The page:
By Allison Campbell-Jensen

Vaccine Sticker from Boynton Health during COVID-19Collecting materials about the University’s response to COVID is not only important, “it’s critical,” says Professor Michael T. Osterholm, Director of the Center for Infectious Disease Research and Policy (CIDRAP) at the University of Minnesota.

“If we are not to repeat ourselves, we best learn from this information,” says Osterholm, who credits University of Minnesota Archives for creating the U’s COVID-19 collection.

That’s high praise for the work of University Archivist Erik Moore and his team from Osterholm — an infectious-disease expert, best-selling author, frequent news source, and member of then President-elect Joe Biden’s Transition COVID-19 Advisory Board.

Materials include web crawls, emails from U leadership, and more

“If we are not to repeat ourselves, we best learn from this information.”

—Professor Michael T. Osterholm

And there are plenty of materials to learn from. The COVID-19 web archives, Moore says, “are incredibly robust and detailed.” And, according to Moore, the Internet Archive (a free digital library with millions of items) considers ours to be the first COVID-specific web collection created by a university in North America.

In addition, through the U Archives team’s efforts with electronic records, Moore notes, “we are capturing the email communications from senior leadership, [University] Senate minutes and discussions, and sunrise planning documents.” Epidemiologists, other public health practitioners, U leadership, and people outside the University will benefit from this archive, Osterholm says.

“This is a snapshot into life right now,” Osterholm adds. “There will be a lot of Ph.D. theses written out of this.”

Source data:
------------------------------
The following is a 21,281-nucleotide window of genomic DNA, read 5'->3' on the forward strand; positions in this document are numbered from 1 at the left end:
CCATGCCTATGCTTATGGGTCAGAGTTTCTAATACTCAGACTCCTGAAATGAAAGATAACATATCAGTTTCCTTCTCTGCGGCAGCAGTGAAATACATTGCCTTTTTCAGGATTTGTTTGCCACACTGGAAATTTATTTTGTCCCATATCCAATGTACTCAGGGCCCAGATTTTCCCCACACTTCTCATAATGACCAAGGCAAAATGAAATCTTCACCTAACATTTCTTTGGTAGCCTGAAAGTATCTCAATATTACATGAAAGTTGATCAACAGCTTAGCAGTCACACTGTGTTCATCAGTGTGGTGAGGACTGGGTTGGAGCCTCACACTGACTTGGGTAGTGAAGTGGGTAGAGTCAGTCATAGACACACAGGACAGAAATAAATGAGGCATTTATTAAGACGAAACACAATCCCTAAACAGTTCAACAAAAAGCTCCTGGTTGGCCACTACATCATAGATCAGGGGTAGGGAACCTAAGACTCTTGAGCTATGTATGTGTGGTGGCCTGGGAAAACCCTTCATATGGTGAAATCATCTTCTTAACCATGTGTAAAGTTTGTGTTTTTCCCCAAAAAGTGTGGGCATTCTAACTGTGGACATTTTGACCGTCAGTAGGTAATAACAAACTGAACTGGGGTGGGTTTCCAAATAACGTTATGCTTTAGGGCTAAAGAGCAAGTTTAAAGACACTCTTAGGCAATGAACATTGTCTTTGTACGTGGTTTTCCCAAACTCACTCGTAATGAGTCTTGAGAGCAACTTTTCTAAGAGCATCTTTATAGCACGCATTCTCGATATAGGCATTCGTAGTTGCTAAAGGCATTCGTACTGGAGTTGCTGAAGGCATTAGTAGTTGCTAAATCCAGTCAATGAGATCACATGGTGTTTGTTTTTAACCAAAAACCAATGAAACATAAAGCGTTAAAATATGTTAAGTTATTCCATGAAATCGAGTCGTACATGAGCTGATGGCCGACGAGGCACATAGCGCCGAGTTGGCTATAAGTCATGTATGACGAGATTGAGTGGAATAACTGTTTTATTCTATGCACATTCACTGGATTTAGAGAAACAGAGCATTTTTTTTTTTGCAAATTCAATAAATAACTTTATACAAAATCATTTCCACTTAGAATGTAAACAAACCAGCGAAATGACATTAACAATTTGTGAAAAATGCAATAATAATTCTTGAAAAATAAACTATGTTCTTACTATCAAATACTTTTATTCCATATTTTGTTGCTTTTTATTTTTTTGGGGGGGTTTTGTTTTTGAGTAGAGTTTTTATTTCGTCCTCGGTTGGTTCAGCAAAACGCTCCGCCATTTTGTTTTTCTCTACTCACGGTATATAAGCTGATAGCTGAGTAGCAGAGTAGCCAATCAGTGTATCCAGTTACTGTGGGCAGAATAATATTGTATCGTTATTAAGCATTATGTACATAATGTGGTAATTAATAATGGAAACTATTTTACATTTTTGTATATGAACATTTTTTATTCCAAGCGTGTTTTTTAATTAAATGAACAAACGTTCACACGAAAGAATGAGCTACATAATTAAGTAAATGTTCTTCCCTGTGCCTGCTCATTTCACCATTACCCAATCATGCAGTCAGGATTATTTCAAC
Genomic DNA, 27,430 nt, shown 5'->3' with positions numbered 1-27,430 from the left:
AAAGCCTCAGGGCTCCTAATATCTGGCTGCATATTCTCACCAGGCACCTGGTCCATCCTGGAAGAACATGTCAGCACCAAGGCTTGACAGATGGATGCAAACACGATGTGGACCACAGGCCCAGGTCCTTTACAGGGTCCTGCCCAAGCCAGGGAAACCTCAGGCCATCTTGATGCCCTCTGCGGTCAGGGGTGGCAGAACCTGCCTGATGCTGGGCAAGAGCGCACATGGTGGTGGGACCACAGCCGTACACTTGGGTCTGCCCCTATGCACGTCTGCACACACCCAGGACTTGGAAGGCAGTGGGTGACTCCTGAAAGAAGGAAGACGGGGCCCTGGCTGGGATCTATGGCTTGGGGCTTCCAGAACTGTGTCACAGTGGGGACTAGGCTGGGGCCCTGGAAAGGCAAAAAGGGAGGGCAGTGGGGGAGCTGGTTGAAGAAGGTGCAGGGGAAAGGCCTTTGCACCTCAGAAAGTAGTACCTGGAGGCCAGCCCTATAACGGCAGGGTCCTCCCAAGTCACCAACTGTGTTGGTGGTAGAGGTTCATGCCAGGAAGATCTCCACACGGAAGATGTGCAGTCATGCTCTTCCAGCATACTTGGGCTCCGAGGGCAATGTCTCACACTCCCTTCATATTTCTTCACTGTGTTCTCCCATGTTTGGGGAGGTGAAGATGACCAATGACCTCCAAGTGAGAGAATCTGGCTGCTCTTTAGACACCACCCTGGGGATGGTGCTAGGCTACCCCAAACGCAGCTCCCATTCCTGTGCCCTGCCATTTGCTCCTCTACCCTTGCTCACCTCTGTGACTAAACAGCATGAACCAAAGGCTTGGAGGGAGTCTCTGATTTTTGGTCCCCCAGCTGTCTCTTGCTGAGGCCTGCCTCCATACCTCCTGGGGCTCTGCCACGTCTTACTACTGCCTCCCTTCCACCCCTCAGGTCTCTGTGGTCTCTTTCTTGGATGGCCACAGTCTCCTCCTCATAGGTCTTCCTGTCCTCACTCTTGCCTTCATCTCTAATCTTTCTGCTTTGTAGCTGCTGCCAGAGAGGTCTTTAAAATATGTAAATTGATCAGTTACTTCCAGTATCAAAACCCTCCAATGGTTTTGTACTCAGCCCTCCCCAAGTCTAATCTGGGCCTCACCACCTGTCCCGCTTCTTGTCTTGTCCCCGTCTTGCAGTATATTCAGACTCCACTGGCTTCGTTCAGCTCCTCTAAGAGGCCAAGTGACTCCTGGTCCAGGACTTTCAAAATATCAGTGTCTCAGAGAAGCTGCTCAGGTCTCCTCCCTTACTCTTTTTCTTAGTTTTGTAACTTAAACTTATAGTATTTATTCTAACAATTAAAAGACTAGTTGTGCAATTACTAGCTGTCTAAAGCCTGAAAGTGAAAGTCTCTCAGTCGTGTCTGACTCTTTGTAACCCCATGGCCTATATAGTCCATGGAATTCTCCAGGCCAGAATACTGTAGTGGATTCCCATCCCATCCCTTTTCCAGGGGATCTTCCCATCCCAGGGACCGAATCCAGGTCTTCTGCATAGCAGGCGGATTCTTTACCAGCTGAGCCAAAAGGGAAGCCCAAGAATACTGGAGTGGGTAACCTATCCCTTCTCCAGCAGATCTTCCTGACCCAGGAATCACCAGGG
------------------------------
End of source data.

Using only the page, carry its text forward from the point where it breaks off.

Emergency meal kit was first item preserved

Michael T. Osterholm
Michael T. Osterholm (Stuart Isett for Fortune Brainstorm Health / Flickr cc)

Some of the items preserved are very practical, like the Extension pamphlet on stocking a pantry for two weeks of quarantine using items found in rural grocery stores. Kathryn Draeger is the statewide director for Extension’s Regional Sustainable Development Partnerships and the lead author of the pamphlet. That was the first piece placed in the University Digital Conservancy about COVID, Moore notes. It was downloaded 3,667 times in the first two weeks it was available.

The U Archives team also collects daily web crawls from the Minnesota Daily student newspaper, Moore says, “as well as preserving the many podcasts that focus on COVID, including Michael Osterholm’s podcast updates.” (Episodes from Osterholm’s podcast are stored in the University Digital Conservancy and also available through CIDRAP.)

Osterholm reflects on a recent history of HIV/AIDS in Minnesota for which the author drew upon local archives — “I saw the value of that: It was immense” — and appreciates the efforts of the University Archives team in collecting COVID-related materials.

But the pandemic is not yet over, Osterholm says. “Even with the delta thing, we had a lot of people say, ‘We’re done with the pandemic.’ I’ve been saying, “No, we’re not done with this pandemic; there’s a lot left to go.’” For all of us, including the Archives.

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